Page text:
The Americans with Disabilities Act was enacted with the purpose of eliminating discrimination against persons with disabilities. However, the ADA is sometimes used by a few disabled individuals and organizations who file numerous lawsuits to obtain quick settlements from smaller businesses. These individuals have the set up for an ADA lawsuit down to a science.

For example, a man in a wheelchair comes into a restaurant with a family member. He will ask for some assistance to get to a table. At some point, he will go to the restroom and try to use the facilities. After they get out of the restroom, he will ask for the manager and complain about the facilities. He will then leave. Several months later, a lawsuit is filed which alleges violations of the ADA and California law.

Each of these actions is designed to strengthen their claim. The ADA plaintiff wants to prove they were at the business so they will keep the receipt. They use the rest room because most ADA violations are found in the restrooms. Any verbal complaints are voiced because they want to claim the business ignored their concerns. The family member is there to corroborate the plaintiff’s actions. The lawsuit is filed months later in hopes to allow memories to fade.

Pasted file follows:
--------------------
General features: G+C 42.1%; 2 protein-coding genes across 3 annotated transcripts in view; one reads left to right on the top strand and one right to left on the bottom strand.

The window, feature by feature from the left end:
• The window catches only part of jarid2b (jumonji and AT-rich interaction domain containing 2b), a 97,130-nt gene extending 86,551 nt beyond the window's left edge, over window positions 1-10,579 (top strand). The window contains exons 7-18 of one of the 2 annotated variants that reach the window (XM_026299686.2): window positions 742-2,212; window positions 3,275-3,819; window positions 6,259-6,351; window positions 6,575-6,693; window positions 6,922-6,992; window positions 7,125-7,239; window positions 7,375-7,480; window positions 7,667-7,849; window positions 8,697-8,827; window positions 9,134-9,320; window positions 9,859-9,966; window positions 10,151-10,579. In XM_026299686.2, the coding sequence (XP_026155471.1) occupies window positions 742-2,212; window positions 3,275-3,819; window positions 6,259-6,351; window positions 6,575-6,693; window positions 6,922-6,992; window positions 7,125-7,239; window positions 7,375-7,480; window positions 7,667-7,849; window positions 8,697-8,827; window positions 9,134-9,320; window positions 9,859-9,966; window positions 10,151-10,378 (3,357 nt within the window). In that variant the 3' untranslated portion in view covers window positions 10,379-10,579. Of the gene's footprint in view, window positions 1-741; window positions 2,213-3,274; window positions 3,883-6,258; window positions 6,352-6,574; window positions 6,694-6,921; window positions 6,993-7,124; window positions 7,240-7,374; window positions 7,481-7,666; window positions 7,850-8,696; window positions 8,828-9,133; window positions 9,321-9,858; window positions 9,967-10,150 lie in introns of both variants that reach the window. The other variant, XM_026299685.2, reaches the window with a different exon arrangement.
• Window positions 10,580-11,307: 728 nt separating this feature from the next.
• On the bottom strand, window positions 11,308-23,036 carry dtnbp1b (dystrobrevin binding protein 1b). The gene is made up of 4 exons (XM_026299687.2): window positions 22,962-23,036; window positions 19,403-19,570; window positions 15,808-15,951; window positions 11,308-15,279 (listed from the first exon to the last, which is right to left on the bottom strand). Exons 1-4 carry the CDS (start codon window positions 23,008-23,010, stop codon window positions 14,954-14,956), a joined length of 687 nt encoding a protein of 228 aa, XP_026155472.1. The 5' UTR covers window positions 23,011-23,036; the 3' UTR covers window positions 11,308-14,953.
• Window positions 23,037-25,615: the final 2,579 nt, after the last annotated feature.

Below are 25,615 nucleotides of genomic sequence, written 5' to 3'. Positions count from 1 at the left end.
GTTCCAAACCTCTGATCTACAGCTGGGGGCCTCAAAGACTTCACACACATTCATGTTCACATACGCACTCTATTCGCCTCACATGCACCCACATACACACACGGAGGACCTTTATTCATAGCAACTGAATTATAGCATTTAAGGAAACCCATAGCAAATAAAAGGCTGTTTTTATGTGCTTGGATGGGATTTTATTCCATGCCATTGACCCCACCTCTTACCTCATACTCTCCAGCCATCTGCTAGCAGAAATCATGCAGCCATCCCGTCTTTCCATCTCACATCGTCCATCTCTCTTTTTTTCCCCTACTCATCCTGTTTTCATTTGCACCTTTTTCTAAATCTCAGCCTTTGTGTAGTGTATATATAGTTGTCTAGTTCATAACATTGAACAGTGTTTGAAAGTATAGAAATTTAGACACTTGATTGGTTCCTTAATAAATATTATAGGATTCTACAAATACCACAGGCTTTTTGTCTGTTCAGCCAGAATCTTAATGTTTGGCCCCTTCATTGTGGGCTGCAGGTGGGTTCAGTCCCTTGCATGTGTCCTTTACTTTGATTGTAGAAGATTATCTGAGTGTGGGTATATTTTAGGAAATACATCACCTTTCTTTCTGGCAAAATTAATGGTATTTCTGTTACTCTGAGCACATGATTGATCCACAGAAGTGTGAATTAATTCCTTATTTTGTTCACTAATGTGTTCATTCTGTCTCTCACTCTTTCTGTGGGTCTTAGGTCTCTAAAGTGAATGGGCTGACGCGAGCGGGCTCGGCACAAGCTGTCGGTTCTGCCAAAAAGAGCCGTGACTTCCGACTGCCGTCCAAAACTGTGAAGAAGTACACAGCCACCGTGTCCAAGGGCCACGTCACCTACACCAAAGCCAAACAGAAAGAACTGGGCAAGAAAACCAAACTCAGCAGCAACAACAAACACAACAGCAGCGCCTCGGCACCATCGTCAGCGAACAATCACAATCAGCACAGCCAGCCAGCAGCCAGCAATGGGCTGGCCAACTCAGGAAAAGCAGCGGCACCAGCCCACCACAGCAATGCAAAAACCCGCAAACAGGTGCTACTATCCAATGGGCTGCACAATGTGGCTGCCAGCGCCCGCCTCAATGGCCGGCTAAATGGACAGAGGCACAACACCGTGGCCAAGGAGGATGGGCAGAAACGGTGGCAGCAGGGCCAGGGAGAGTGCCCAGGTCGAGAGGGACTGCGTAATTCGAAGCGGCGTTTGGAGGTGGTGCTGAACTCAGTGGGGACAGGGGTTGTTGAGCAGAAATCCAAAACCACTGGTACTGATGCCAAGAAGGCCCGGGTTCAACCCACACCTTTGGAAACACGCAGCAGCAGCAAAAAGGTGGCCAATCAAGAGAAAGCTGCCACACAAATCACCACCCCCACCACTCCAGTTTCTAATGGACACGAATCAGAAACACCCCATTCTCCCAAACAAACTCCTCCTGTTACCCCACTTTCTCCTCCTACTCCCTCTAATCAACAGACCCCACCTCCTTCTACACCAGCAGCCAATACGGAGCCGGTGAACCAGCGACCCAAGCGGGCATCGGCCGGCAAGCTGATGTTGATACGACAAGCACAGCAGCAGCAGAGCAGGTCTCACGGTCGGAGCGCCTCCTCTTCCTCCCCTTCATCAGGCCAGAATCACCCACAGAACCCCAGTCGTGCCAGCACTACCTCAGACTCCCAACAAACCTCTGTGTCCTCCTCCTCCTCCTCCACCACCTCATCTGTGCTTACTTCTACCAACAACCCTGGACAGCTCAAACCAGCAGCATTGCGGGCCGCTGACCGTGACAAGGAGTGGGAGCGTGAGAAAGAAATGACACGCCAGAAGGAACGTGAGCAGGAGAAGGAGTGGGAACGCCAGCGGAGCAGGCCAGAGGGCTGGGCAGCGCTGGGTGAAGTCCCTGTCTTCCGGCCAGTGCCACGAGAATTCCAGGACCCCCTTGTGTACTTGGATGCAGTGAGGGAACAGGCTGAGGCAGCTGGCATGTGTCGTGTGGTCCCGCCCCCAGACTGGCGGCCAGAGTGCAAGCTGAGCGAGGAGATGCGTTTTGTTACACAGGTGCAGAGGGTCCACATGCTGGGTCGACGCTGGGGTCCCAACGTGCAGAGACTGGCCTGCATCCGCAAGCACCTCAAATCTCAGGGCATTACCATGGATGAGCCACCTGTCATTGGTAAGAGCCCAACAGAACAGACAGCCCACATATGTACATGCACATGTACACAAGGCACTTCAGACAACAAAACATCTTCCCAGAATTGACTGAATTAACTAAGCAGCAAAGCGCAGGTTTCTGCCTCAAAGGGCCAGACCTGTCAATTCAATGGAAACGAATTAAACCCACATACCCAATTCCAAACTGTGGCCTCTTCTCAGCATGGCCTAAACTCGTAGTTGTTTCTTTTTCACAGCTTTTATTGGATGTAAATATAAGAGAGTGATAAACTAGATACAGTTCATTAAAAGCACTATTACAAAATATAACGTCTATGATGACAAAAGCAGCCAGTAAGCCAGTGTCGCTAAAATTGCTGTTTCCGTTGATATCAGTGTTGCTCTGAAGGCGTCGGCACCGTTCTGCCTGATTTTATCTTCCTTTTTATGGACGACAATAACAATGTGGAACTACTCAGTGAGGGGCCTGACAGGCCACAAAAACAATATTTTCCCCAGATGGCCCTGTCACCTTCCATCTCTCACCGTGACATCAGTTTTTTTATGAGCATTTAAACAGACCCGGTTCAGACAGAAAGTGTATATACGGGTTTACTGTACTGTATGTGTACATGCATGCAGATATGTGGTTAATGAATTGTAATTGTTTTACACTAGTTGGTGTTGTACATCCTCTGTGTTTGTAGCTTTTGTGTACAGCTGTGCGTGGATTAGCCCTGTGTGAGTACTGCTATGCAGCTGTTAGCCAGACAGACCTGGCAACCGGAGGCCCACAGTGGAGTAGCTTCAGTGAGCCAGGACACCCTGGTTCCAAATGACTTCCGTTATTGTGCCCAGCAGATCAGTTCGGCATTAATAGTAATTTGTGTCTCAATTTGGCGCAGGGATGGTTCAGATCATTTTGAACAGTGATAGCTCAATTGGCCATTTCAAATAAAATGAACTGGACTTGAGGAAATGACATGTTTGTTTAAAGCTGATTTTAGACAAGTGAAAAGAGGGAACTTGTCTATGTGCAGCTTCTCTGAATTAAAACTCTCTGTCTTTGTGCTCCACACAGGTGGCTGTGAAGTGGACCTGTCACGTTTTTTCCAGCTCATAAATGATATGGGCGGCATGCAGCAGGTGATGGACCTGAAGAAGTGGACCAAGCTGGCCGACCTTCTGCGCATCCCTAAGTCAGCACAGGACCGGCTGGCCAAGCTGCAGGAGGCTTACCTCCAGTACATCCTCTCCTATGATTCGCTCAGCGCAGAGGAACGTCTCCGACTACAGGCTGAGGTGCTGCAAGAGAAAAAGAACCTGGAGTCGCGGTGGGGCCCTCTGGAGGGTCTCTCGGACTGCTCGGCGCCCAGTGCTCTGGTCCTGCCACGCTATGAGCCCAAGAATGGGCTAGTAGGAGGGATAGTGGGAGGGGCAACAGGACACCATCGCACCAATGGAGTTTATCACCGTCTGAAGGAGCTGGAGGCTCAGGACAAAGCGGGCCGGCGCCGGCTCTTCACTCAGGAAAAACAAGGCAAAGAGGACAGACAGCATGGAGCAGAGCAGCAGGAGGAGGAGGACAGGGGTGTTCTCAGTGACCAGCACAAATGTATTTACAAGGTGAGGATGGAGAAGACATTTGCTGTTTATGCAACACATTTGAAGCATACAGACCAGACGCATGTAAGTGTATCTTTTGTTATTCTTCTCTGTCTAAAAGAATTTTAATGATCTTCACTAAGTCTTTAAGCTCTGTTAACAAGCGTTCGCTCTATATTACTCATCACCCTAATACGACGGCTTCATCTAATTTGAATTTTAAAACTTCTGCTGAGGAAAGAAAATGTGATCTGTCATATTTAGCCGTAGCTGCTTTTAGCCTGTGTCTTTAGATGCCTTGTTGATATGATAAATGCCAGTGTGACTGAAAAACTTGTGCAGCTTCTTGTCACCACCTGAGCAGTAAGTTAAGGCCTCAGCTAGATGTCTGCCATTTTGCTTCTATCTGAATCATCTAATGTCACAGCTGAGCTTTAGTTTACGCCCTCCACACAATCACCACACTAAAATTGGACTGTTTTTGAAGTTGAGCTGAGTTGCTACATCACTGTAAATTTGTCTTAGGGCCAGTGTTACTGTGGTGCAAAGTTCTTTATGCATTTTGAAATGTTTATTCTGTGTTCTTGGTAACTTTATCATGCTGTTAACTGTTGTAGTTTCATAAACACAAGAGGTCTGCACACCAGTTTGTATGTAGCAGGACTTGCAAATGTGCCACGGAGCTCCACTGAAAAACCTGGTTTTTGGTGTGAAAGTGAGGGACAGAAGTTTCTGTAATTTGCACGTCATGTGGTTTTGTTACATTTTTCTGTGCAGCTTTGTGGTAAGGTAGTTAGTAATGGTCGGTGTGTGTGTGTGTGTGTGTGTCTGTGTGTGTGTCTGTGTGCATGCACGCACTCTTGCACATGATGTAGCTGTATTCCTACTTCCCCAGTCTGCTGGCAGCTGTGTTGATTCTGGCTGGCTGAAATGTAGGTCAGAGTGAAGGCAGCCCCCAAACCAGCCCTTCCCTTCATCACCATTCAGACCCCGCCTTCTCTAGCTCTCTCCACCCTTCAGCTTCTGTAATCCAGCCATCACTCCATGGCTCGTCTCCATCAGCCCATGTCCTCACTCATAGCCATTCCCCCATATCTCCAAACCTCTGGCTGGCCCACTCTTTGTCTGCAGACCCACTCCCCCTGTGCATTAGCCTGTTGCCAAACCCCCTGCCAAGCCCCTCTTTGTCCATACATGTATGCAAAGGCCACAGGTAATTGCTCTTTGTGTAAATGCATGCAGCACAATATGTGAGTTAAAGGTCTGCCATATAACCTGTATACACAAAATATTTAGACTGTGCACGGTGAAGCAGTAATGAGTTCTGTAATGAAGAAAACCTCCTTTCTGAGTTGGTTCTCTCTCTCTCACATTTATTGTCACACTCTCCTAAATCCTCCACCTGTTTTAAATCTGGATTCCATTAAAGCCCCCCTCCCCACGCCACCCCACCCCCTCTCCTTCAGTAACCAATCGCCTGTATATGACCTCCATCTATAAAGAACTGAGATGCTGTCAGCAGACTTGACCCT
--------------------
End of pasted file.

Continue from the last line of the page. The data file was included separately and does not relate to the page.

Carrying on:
In fact, some ADA plaintiffs may visit several type businesses the same day with the intention of filing multiple ADA lawsuits. One ADA plaintiff went to several different gas stations to purchase gum and use the restrooms. Another ADA plaintiff used the restroom in different restaurants and claimed they caused the same injury to his hands. To combat these strategies, businesses need to understand is how ADA plaintiffs use the law to sue.

Federal Law

The ADA makes it illegal for businesses to discriminate against disabled individuals. To prove a violation of the ADA, a plaintiff must prove three facts. First, he must have a disability. Second, the business is a place of public accommodation. Third, he was denied full and equal treatment because of his disability. (Wilson v. Pier 1 Imports (US), Inc. (E.D. Cal. 2006) 439 F. Supp. 2d 1054, 1067.)

Under the ADA, a business may have discriminated against handicapped individuals because they have constructed and maintained “architectural barriers” which prevent disabled people from enjoying the business as any other person. (42 USC § 12182, subd. (b)(2)(A)(iv).)

The Department of Justice created regulations which have become known as the “Americans with Disability Act Accessibility Guidelines for Buildings and Facilities.” The Department of Justice’s Accessibility Guidelines listed the minimum requirements for ADA compliance. The Accessibility Guidelines provide such things as the number of handicapped parking spaces a business must have and the dimensions of the spaces, the slope requirements for a handicap ramp, counter height, etc. It is these standards which serve as the cornerstone of an ADA claim.